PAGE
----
Europe has seen 10 highly successful startups join the list of companies valued at $1 billion+, so-called unicorns. The majority of European unicorns are customer focused businesses, and have an average value of $2.8 billion. Spotify, Skype and Zalando lead the blessing.
New research by investment bank GP Bullhound shows that Europe has nearly 50 unicorns. The firm analysed the landscape to identify the largest current crop, and found that 36 of the 47 European unicorns are consumer focused and 11 are enterprise focused. 26% of unicorns are active in the software business, 19% of unicorns are e-commerce players, another 19% of unicorns serve as a marketplace, while 13% of unicorns are Fintechs (an industry that received $19 billion in investments last year).
Top European unicorns
Spotify and Skype are the unicorns that have created the most value so far across Europe, at $8.5 billion apiece. In particular Spotify has seen strong growth in recent years – revenues were up 45% on last year, with revenues expected to break through the barrier of $10 billion in the coming period. In total around 7 of the 47 unicorns are valued at more than $5 billion while 11 come in at $1 billion in value.
The top five is completed by Rocket Internet owned Zalando, which comes in third with its valuation standing at $8.1 billion; Markit Group, a London-headquartered provider of financial information services, which is valued at $6.2 billion; and King Digital, a social and online entertainment company, which comes in at $5.6 billion. The ten newcomers to the list include HelloFresh (a grocery delivery firm), valued at $2.9 billion, Blippar (a specialist in augmented reality and artificial intelligence), valued at $1.5 billion, Mobu (telecom player), valued at $1 billion, and MindMaze (virtual reality provider), also valued at around $1 billion.
In terms of the regions generating the largest number of unicorns, the United Kingdom takes the number one spot, boasting 18 of them – with a total valuation of $39.6 billion. Sweden comes in second, generating 7 unicorns with a total value of $31.1 billion, followed by Germany (6 unicorns; $20.8 billion) and France (3 unicorns; $7.2 billion).
The research further finds that there is a significant difference in the average level of capital raised by European and US-based unicorns, at $260 million and $558 million respectively. US companies are considerably better at reeling in big financing deals – 45% pull in more than $300 million, while 12% raise capital between $250 million and $300 million. Only 16% of European companies manage to raise more than $300 million, while a further 16% manages between $250 million and $300 million. Around 14% of companies raise between $50 and $100 million, well below the US where only 2% of unicorns raise such low sums.
The key question is: how is value of the unicorn based on real financials? Much has been said in recent months – in light of a number of startup scandals in the US – about the disconnect between the book value of unicorns and their real market value. Particularly US-based investors have become weary of the high valuation, often based on potential, over traditionally key business indicators, such as revenue and profitability. A report by KPMG released last month for instance found that the value of investments into early stage startups has dropped to the lowest point in two years, reflecting the growing concerns from investors, with the consultants hinting at the fact that a shot of reality has befallen the venture capital backed startup market.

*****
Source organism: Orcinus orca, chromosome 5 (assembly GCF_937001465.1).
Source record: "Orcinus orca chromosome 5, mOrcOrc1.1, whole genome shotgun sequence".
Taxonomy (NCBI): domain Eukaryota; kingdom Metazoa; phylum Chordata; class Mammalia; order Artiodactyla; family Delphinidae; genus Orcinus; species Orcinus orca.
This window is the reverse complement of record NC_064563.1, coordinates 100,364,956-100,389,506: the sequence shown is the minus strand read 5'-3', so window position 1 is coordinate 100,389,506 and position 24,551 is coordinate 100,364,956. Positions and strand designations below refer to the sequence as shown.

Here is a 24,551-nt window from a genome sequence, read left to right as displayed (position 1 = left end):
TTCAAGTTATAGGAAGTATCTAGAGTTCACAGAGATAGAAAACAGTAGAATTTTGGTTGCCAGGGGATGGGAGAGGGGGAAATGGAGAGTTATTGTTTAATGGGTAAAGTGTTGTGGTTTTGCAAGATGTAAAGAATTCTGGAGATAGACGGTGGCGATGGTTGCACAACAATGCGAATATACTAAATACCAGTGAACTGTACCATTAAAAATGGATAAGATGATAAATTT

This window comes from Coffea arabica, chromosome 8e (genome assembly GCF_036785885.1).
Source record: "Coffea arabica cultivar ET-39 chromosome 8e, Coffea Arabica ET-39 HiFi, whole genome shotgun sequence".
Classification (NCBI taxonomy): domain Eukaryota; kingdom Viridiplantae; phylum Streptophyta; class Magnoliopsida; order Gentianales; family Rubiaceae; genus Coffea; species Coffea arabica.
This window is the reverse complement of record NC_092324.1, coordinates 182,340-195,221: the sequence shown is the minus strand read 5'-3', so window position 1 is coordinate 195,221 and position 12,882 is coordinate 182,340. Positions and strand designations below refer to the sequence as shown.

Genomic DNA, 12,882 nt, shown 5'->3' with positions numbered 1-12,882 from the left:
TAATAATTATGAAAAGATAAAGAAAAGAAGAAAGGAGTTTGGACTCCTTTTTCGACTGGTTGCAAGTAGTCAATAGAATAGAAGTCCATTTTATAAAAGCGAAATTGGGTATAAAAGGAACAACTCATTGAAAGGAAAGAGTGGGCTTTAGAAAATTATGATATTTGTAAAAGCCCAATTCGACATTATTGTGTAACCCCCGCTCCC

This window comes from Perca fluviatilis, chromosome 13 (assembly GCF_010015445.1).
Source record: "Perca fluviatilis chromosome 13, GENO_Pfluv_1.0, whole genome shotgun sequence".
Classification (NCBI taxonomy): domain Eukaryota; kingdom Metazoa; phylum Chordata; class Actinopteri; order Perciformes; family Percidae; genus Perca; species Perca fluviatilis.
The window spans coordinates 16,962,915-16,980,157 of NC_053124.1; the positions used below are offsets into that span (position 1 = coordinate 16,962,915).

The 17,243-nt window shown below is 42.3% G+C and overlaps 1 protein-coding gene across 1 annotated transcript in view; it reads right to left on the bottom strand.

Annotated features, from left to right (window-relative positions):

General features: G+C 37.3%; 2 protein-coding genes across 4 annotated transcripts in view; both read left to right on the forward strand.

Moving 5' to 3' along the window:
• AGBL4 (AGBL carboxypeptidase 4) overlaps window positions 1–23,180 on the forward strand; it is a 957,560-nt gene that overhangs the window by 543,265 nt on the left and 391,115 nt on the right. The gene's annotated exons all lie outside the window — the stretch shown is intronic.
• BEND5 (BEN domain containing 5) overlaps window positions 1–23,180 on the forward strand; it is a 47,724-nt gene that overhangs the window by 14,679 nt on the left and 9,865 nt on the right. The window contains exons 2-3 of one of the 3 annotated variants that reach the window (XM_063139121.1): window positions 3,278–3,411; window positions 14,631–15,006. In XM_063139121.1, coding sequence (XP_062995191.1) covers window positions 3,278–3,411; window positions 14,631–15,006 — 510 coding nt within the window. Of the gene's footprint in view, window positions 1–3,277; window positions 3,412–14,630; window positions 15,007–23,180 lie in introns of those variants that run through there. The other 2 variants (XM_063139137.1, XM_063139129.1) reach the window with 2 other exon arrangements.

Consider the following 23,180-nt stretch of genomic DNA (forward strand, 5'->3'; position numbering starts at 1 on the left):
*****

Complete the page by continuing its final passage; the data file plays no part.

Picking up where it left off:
European unicorns score considerably better in terms of average revenues compared to US counterparts, at $315 million and $129 million respectively. The analysis suggests the difference demonstrates differences in outlook, in part due to the funding availability between the US and Europe. As a result, there are more unicorns in the US, but they are valued, on average, at 46 times their revenue. In Europe, unicorns are valued, on average, at 18 times their revenue – suggesting, according to the authors, that European investors are taking a more evidence based approach.
Contrary to US-based unicorn, where the majority of $1 billion+ ‘giant startups’ do not / barely generate a profit, the majority of European unicorns are profitable. Some of the biggest in Europe, including Markit, Skyscanner (online airline comparison website), Rightmove (a UK-based an online real estate portal) and Yandex (the Russian ‘Google’) are among the 60% of unicorns that are profitable. Currently unprofitable companies, mainly due to investment into growth, include leader Spotify, Home24 (an online seller of design furniture) and Wonga (fast little loan provider).
“Profitability however, sometimes comes at an expense to growth. In Europe for instance, the average Compound Annual Growth Rate of unprofitable unicorns (CAGR) was 141%, compared to just over 49% for those making a profit”, find the researchers.
How many unicorns?
Important to keep in mind is that the definition used for ‘unicorn’ is key, with some debate on the barriers and thresholds used, and hence on the number of unicorns that make the European list. Skype for instance, was sold to Microsoft in 2011, while a number of other unicorns in the GP Bullhound list have gone public. According to the authors, the reason for their inclusion is that it highlights the strength of the European unicorn forming landscape, as well as the valuation of companies prior to their exit. Critics however believe that the list of unicorns should only contain startups in private hands.